As I said earlier mid range has taken the back seat in this setup but still has plenty going for it. It has one of the most spacious mid range and with a bit more power it shows its true quality. With this stage, layering and its top class separation with desired amount of air between instruments, ES3 delivers a fantastic Imaging.

    Vocal on the ES3 doesn't feel like being restricted like others, it has a good amount of poise and desired amount of finish to it. Let it be male or female, both sound equally engaging with exact amount of thickness to notes without being sibilant, which is admirable. Unlike AF180 which sounds more dry, less dynamic and slightly more prone to sibilance in comparison.

    Upper mid range is slightly more energetic, every instrument maintains its clarity and has good instrumental attacks, It doesn’t sound strident or over excited like the AF180 but it has plenty of bite in a controlled manner, in other words "without being sibilant at all".

    The best thing about the ES3's mid range is its dynamism, its more dynamic than the ER-4p, AF180 or even the U3, its timber too is more natural compared to the others.

    With its dynamic, spacious, natural and smoother presentation ES3 sounds more juicy, cohesive and less straining.

    HIGHS:-

    I am personally a fan of top end spark, it keeps the musical factor for me and ES3 is satisfyingly energetic. I have experienced many earphones who can't really control their top end and end up being too sparky or sibilant. Even though is ES3 has good amount of energy and has fantastic extension it doesn’t have any type of sibilance at all.

    Another thing is it's not as eager as the AF180, which has the bite and attack of a borderline sibilant earphone. ES3 has less forward and slightly smaller notes depth which makes it sound more engaging and balanced. There are no early roll off to worry about either.

    Layering, instrument separation and transparency is up to the class and the bigger than average sound stage plays a part here too.

    Overall presentation is smooth and easy on the ear while maintaining the level of clarity and details.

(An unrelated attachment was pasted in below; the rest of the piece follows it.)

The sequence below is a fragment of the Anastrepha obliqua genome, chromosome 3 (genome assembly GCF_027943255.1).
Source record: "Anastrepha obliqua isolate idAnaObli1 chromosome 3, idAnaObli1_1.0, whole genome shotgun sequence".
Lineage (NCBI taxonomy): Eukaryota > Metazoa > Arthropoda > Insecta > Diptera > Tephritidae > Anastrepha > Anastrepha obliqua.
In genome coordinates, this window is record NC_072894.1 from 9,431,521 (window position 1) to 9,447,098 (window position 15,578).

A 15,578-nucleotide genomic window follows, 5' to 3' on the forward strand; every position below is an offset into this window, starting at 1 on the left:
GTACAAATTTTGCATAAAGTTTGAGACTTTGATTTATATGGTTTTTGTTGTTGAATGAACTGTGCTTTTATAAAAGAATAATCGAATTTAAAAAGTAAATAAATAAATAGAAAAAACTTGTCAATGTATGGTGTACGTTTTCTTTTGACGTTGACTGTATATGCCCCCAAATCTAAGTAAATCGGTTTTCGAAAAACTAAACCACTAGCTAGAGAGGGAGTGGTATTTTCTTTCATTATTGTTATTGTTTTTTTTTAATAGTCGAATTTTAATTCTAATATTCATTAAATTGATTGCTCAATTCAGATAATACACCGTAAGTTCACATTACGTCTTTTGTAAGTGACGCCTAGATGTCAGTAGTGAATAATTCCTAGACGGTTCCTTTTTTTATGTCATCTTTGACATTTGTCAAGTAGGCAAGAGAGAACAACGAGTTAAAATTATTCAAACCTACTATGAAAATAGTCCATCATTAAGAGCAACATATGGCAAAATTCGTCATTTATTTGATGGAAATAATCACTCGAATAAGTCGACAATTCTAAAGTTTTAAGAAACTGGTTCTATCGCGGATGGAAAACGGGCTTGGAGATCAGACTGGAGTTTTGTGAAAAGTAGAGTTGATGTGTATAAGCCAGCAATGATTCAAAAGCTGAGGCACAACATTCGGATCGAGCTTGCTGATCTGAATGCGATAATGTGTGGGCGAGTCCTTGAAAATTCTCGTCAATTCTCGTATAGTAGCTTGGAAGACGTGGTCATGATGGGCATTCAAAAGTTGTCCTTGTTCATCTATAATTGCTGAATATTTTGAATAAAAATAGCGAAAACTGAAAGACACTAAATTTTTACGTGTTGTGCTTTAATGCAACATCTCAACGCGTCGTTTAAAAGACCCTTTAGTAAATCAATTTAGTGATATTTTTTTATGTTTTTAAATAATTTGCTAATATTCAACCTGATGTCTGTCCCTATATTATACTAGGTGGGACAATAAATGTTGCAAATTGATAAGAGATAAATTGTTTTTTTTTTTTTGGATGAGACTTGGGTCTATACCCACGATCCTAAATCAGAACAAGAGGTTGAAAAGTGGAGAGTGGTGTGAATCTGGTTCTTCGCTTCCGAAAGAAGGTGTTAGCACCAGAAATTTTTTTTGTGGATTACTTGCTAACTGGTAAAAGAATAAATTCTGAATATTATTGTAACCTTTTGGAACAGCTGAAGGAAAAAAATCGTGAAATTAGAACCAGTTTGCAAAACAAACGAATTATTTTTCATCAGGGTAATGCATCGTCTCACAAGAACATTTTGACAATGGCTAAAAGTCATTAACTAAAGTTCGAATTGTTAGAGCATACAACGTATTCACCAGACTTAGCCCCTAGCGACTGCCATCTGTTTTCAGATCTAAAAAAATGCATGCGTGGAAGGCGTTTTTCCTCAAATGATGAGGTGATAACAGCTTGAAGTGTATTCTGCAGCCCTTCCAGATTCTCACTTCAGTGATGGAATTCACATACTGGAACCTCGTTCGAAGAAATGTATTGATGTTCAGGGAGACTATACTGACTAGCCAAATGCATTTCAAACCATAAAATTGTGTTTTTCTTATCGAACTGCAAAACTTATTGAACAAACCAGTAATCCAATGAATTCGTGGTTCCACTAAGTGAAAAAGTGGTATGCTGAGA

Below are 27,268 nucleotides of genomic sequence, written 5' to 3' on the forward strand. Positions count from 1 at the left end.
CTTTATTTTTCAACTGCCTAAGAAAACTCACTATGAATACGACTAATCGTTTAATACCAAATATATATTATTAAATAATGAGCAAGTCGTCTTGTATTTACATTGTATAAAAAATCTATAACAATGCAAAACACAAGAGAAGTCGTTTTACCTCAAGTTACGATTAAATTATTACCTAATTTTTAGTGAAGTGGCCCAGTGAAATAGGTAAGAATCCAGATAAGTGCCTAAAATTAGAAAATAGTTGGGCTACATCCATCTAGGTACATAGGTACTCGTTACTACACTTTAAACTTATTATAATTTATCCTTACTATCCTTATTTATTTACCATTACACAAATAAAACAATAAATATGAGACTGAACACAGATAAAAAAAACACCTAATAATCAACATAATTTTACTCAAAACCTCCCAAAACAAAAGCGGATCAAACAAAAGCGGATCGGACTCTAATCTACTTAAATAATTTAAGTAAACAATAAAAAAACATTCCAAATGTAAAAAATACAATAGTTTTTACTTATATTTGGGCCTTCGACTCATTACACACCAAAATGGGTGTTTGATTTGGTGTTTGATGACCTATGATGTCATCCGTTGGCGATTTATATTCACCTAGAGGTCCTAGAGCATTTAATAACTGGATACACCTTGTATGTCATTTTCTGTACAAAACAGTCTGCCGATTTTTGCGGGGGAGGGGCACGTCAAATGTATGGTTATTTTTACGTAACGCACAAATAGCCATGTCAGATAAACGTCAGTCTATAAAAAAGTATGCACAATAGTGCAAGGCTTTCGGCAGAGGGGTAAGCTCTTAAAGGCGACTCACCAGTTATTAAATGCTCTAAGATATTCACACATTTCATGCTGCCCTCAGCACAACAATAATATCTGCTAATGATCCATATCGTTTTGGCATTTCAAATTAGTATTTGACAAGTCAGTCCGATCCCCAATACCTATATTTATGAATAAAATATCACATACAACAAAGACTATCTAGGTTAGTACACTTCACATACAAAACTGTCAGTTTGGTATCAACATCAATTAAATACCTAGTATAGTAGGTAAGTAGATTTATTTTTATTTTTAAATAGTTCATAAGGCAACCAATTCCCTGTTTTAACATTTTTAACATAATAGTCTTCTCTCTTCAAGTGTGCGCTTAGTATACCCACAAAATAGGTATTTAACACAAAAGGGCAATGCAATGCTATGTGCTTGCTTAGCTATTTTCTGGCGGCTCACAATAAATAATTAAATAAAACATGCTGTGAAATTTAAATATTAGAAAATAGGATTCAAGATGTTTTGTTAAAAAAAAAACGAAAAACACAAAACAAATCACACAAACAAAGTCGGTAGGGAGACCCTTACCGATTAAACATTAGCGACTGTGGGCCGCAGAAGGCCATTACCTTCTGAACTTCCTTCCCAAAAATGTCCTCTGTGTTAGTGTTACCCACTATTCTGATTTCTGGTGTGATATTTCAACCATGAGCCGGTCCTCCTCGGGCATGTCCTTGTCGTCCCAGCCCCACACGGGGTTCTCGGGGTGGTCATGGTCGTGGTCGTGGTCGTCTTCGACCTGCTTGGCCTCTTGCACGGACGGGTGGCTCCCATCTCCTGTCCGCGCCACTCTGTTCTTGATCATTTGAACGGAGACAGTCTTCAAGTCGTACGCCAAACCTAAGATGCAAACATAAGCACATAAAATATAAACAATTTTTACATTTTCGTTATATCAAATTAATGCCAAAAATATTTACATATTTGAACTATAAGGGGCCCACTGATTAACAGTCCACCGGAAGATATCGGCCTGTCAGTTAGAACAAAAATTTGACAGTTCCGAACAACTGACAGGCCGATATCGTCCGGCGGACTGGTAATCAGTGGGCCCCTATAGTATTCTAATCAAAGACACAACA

COMPARISONS:-

    VS 64audio U3:-

    Similarly equipped with 3 BAs U3 sounds more orthodox compared to the ES3. U3 lacks sub bass rumble, more mid and upper bass dominated, decay is faster, body it slightly bigger but it doesn’t have the reach thus doesn’t move much air.

    Mid range on the U3 is more serious, not V shaped and sounds drier where ES3 sounds more juicy and smoother. It has similar amount of details but the stage is considerably smaller on the U3, it lacks height and width, depth is similar.

    Now my complain is with highs, even though It doesn’t lack extension it lacks energy maybe due to an early roll off. Everything else is similar like layering and separation. But the lack of energy puts me off.

    It’s a no brainer unless you like rolled off highs, ES3 all the way.

    VS Onkyo E900m:-

    These two earphones have slightly different approach. Where ES3 entertains, E900m is more accurate still being natural and musical at the same time.

    One of the best sounding hybrid I have ever heard for under 500 usd, fantastic accuracy and timber, oh my my... Bass on the E900m has fantastic control, it has some body and better sub bass balance with mid-bass. Impact is smaller, moves half the air with a little bit of rumble, but has better details. Decay is what I exactly desire, faster than ES3 and closer to ER-4P. better balanced.

    It has better clarity and transparency, all the instruments, vocals are so clear and vivid, I sometimes forget that I am listening to an earphone. Yes it doesn’t have the mid range stage size of the ES3 but still bigger than U3 and there is plenty of air between instruments. There is a small dip in the upper mid but that’s okay.

    Highs are another area it does slightly better than the ES3, it has similar extension but keeps the energy under control at the same time being nicely relevant. Has slightly better clarity, layering and separation.

    VS Audiofly AF1120:-

    Totally contrasting approach, AF1120 is red dead serious about details and accuracy (with double the drivers, 6 that is), ES3 is more musical and entertaining.

    Its bass is considerably smaller, little body, little air, there is little sub bass rumble but smaller mid bass and upper bass emphasis. Has the typical BA level decay, details is better thanks to the faster decay.

    Mid range is where these two are really comparable. AF1120 has sharper drier and more energetic approach to it. Stage is similar but ES3 has better depth. AF1120 sounds more detailed thanks to its better energy around the upper mid region.